Full payment is expected 30 days prior to the start of the course. Lack of full payment within 30 days of course’s start date will result in $100 late fee and possible dropping from the course without refund.
Student Code of Conduct
Students will be required to read, sign, and follow a Code of Conduct that includes both rights and responsibilities. The code will describe learning and especially behavioral expectations, which will be similar to codes expected at most higher education institutions. The code will also describe consequences if there is failure to abide by the rules, which could include immediate suspension from the program, in which case the student will be responsible for leaving the class and property, with no refund provided.
Voluntary, involuntary, or medical separation
Should a student choose to leave the class early, be asked to leave the program early (see “Code of Conduct” below), or need to leave due to medical issues, s/he will be responsible for her/his own travel home and for any associated costs.
Rights and Responsibilities: Student Code of Conduct
University of Colorado School of Medicine
Wilderness & Emergency Medicine Program
Students in the University of Colorado School of Medicine Wilderness program are members of the University community. As such, students are expected to uphold University standards, which include abiding by international, state, civil, and criminal laws and all University laws, policies and standards of conduct. These standards assist in promoting a safe and welcoming community; therefore all students and participants must uphold and abide by them.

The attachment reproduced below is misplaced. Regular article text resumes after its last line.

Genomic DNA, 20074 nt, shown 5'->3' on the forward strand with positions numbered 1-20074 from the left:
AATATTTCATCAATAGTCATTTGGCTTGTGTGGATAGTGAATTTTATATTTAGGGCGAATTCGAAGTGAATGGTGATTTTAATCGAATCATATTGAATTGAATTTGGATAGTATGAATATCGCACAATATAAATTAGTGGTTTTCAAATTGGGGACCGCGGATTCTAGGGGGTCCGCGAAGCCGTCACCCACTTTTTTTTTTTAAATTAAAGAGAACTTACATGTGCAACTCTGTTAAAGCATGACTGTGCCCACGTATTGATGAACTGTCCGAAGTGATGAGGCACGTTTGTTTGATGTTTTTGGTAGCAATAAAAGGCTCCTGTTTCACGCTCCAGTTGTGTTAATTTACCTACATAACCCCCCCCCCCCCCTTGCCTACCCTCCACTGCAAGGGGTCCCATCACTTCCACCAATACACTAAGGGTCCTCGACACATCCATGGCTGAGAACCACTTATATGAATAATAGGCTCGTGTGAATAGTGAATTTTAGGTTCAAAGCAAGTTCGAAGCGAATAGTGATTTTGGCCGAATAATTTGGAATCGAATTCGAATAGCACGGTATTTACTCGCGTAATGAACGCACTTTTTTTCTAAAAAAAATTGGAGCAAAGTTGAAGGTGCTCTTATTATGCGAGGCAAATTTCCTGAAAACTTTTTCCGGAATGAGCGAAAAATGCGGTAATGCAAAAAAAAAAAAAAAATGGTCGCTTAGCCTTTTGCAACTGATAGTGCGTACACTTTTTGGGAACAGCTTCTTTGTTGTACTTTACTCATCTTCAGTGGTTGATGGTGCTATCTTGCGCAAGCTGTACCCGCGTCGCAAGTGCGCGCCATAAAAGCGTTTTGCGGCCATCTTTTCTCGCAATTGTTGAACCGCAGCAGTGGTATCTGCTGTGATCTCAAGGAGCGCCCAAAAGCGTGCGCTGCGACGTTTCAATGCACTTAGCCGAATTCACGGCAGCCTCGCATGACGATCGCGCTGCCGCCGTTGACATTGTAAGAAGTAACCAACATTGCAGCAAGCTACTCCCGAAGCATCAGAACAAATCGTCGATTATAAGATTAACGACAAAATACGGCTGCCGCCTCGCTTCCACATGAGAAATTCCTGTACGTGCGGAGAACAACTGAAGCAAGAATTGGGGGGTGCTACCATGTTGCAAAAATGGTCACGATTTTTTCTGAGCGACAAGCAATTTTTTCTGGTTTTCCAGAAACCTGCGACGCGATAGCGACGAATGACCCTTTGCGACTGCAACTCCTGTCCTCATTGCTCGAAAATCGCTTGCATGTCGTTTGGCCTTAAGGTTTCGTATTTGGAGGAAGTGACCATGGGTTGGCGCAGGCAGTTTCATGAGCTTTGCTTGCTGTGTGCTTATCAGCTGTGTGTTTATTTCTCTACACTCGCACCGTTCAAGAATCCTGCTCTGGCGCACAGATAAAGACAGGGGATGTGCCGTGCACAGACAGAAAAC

The University strives to make the learning community a place of study, work, recreation, and residence where people are treated, and treat one another, with respect and courtesy. The University views the Student Conduct Process as a learning experience that can result in growth and personal understanding of one’s responsibilities and privileges within both the University community and the greater community. Students who violate these standards may be subject to the actions described in the University’s Student Code of Conduct. These procedures are designed to provide a welcoming learning community and fairness to all who are involved in the process.